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Last Updated: Friday, 9 June 2006, 12:04 GMT 13:04 UK
Is there violence in Cameron's CD collection?
By Finlo Rohrer
BBC News Magazine

Is Margaret on the Guillotine in David Cameron's playlist

David Cameron has criticised the BBC for playing rap music that encourages the carrying of guns and knives. But dip into the repertoires of some of his favourite artists, and it's far from peace, love and understanding.

It's one of the hoariest issues ever - does rap music make people violent?

As long as there have been turntables, rhyming and excessively baggy clothes, there have been politicians hammering hip hop's practitioners for inciting violence.

Conservative leader David Cameron became the latest in that long line, when he said: "I would say to Radio 1, do you realise that some of the stuff you play on Saturday nights encourages people to carry guns and knives."

At which point it's fair to assume he means the rap music played by DJ Tim Westwood, rather than the innocuous dance of Judge Jules.

It's certainly the case that there is a shocking level of violence in music. But keen-eyed Magazine reader Nick Rikker, from Barcelona, pointed out that the Conservative leader might have to look at his own record collection. Take these charming couplets.

I ran right home and I went to bed with a forty-four smokeless under my head
Bob Dylan

"Sweetness, sweetness I was only joking when I said I'd like to smash every tooth in your head.

"Oh sweetness, sweetness, I was only joking when I said by rights you should be bludgeoned in your bed."

But this isn't a dangerous rapper straight off the streets of Compton, rather it is one of Mr Cameron's favourite artists, Morrissey, on the Smiths' Bigmouth Strikes Again.

But this is clearly OK because Morrissey is being ironic. He is a brainy sort and therefore this knowing reference to domestic violence is fine.

Much-loved PM

But Morrissey also sang: "The kind people have a wonderful dream, Margaret on the guillotine, cause people like you, make me feel so tired."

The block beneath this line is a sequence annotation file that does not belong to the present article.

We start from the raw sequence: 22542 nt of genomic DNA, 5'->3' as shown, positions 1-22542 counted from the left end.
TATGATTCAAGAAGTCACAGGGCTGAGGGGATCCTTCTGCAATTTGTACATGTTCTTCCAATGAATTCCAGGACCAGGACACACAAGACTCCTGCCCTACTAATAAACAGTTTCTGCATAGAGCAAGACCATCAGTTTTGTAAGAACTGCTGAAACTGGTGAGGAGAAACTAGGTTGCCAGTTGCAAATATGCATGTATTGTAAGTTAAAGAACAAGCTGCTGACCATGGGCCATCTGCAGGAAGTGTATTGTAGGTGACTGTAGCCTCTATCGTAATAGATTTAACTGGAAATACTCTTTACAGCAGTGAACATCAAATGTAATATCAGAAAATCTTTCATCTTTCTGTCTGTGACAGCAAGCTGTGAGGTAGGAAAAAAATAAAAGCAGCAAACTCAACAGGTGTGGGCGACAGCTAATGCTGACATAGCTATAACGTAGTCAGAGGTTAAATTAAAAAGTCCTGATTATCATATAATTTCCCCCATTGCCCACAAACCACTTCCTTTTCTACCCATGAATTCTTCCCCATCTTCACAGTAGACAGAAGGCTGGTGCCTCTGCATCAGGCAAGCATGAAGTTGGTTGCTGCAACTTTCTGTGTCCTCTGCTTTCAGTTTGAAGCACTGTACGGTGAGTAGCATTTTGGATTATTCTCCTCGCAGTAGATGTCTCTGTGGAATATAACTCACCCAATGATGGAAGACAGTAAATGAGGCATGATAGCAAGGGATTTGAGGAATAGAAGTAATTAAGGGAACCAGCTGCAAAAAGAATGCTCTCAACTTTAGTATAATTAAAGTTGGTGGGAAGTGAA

One might assume that musicians who seemed to advocate the execution of Conservative prime ministers might also present themselves as a target for Mr Cameron, though admittedly guillotines are some way down the ranks of street weapons.

All this is entirely apart from the unconfirmed allegations that Morrissey sent a wreath to the funeral of Ronnie Kray. If true, that would surely have been a moment of the most ironic irony.

Bob Dylan in 1965
Even peace-loving Bob Dylan mentioned violence

And then there is Mr Cameron's equally cherished Bob Dylan. Surely the peace-loving Dylan never sang anything that could be construed as violent.

And yet he did cover Little Sadie: "Went out last night to take a little round. I met my little Sadie and I brought her down. I ran right home and I went to bed with a forty-four smokeless under my head."

For anybody struggling to keep up, this means he shot his girlfriend.

But Mr Cameron is not alone in liking music with a violent underbelly.

President George Bush lost no time in paying tribute to country legend Johnny Cash after his recent death.

"Johnny Cash was a music legend and American icon whose career spanned decades and genres. His resonant voice and human compassion reached the hearts and souls of generations, and he will be missed."

But he must have known that Cash sang "I shot a man in Reno, just to watch him die" in Folsom Prison Blues. And that he sang: "Early one mornin' while makin' the rounds I took a shot of cocaine and I shot my woman down" in Cocaine Blues.

And for those who again want to play the "it's for dramatic effect" card, one can only suggest a listen to the Live at Folsom Prison album. The audience of bloodthirsty criminals whoop in a way that suggests they are not appreciating a wonderful slice of irony in these lines.